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Title: Effect of in-service aircraft mission variation on airline fleet management
Author: Chen, Han Hua
Awarding Body: Cranfield University
Current Institution: Cranfield University
Date of Award: 1996
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The air transport markets affected by global economic climate and regional demand characteristics are evolving fairly dynamically. To cope with the evolving demand and to penetrate desired market segments, operators' usage of aircraft has been getting more and more dynamic with increased deviation from the originally designed mission objectives. The objective of this research is to investigate the effects of in-service rrusslon variation on aircraft structural performance so as to provide airlines with a more realistic approach toward better fleet management. During the research, the scenarios and phenomena causing fleet in-service mission variations were investigated. A survey on the utilisation of world-wide aircraft fleets was conducted and presented. The in-service missions of aircraft fleets were found to vary significantly in terms of mission profile. Furthermore, the utilisation patterns of individual aircraft in the same fleet of a major airline are also being thoroughly analysed. Tremendous variations of mission mixes are found among individual aircraft. In order to analyse the effects of the in-service mission variation, methodologies and models based on fatigue test results have been developed by the author. Actual service data are being input for the effect analysis. It is found that the mission variation has a considerable engineering influence on the aircraft's structural performance either in terms of mission airworthiness or fatigue life span. Finally, a conceptual model, the 'Integrated Airline Fleet Management Model' (IAFM), has been developed as a blueprint for practical application. By implementing the IAFM, airline will be able to obtain a realistic picture of the health of its aircraft. With a more reliable basis for maintenance planning, improved inspection accuracy, reduced maintenance cost and better structural airworthiness can be achieved.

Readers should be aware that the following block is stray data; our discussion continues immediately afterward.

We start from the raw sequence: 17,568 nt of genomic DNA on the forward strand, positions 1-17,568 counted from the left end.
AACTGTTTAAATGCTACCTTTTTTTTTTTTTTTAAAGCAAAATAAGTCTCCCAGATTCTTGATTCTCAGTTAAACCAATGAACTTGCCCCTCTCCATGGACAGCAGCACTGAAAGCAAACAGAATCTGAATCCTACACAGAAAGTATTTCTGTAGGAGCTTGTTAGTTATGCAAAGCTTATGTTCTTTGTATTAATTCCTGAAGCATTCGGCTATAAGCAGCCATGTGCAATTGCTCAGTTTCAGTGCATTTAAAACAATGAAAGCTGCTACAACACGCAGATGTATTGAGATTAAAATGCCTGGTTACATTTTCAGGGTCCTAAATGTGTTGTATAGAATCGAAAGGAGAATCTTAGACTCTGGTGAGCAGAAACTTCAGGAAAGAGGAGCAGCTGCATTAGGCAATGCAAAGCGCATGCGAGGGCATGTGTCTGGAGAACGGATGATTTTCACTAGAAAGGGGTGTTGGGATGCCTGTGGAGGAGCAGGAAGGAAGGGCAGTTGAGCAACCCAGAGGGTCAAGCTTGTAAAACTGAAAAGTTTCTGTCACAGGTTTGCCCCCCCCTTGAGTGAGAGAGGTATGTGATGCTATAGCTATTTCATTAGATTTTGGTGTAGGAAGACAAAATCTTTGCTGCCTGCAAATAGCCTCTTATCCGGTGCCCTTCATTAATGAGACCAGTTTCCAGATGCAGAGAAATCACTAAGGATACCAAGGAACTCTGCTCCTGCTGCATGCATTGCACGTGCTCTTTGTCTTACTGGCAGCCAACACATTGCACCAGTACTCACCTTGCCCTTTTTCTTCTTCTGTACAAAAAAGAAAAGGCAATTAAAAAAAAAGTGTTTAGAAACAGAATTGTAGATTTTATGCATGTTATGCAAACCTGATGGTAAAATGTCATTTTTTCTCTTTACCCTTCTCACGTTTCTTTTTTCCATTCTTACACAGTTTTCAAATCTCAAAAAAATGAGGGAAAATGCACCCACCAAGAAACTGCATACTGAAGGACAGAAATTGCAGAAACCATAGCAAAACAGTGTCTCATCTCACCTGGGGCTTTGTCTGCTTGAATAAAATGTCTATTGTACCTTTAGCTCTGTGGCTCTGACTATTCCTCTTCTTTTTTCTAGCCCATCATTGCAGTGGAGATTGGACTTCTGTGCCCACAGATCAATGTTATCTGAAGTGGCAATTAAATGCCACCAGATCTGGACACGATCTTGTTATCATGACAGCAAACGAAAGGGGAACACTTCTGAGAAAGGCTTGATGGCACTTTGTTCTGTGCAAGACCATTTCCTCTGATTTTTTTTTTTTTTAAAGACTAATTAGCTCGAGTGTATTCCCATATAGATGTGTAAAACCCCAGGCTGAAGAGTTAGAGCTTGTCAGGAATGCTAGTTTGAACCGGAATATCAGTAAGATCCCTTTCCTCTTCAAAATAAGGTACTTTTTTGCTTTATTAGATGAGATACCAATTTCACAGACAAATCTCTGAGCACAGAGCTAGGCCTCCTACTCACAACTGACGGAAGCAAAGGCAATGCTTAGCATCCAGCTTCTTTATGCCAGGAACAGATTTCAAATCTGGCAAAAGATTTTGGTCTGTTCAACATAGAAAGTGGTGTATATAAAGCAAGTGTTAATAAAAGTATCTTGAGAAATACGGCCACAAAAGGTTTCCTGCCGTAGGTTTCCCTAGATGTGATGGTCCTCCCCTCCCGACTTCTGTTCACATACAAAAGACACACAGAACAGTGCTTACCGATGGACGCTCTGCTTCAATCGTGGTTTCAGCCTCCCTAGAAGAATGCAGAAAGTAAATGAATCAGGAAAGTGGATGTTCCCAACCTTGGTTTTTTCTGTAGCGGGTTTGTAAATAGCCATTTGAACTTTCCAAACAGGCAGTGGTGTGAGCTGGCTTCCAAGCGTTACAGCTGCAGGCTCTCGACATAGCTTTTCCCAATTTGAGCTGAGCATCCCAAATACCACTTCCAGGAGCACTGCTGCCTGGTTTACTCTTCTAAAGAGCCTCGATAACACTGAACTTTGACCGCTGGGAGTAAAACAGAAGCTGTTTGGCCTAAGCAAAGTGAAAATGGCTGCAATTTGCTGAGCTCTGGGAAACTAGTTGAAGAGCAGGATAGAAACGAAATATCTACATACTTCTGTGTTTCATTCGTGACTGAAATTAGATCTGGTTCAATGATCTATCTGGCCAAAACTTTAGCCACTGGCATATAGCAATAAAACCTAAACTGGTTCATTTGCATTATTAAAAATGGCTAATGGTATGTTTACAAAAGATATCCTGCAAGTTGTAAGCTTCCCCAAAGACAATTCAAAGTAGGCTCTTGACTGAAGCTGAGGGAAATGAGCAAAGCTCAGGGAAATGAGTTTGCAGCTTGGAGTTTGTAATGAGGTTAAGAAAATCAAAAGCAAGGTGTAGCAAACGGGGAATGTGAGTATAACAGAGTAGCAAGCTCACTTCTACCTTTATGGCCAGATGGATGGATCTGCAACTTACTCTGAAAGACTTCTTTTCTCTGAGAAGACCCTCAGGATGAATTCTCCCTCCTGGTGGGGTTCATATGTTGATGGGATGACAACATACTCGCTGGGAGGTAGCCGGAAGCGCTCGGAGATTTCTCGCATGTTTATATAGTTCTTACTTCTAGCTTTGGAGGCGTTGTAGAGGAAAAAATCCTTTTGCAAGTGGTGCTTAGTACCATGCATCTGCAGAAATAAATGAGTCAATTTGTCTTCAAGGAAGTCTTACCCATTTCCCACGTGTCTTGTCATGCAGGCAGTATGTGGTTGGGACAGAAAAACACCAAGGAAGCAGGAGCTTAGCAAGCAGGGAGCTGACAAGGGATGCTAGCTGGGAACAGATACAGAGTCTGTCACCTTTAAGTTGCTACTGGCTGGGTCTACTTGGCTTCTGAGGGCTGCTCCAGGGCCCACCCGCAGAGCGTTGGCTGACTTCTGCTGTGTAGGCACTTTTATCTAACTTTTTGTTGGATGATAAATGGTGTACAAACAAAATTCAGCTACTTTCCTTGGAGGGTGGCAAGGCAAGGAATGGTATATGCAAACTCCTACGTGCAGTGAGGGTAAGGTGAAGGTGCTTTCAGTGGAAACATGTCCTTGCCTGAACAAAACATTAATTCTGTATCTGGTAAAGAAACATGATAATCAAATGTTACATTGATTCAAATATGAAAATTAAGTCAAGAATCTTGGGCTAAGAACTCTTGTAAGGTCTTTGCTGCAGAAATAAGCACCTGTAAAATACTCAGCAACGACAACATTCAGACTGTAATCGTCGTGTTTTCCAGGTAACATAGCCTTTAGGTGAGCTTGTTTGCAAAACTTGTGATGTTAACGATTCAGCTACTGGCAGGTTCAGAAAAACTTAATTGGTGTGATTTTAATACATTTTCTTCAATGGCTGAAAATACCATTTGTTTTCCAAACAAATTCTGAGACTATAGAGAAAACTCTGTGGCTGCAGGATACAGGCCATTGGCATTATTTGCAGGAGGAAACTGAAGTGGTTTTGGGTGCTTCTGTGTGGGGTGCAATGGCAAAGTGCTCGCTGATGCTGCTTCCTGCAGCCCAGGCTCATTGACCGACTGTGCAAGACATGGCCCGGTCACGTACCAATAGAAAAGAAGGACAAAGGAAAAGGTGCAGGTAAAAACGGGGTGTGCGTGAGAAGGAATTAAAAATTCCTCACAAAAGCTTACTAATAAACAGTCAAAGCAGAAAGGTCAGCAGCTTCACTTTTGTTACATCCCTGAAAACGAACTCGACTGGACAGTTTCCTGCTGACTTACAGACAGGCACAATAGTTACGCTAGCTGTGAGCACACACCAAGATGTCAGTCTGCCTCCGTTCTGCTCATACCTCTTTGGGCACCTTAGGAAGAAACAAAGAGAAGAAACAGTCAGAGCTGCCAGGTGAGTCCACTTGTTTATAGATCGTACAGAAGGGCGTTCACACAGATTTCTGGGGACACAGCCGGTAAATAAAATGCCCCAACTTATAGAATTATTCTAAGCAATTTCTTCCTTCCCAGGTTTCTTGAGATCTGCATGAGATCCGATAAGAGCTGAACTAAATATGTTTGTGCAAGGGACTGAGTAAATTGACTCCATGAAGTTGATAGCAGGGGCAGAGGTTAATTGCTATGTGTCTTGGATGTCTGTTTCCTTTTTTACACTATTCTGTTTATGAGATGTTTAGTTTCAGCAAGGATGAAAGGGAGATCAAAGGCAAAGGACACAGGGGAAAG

Supervisor: Taylor, A. Frank ; Snow, John Sponsor: Not available
Qualification Name: Thesis (Ph.D.) Qualification Level: Doctoral
EThOS ID:  DOI: Not available
Keywords: Airworthiness; Fatigue life span Flight Aeronautics Safety measures Air traffic control Airplanes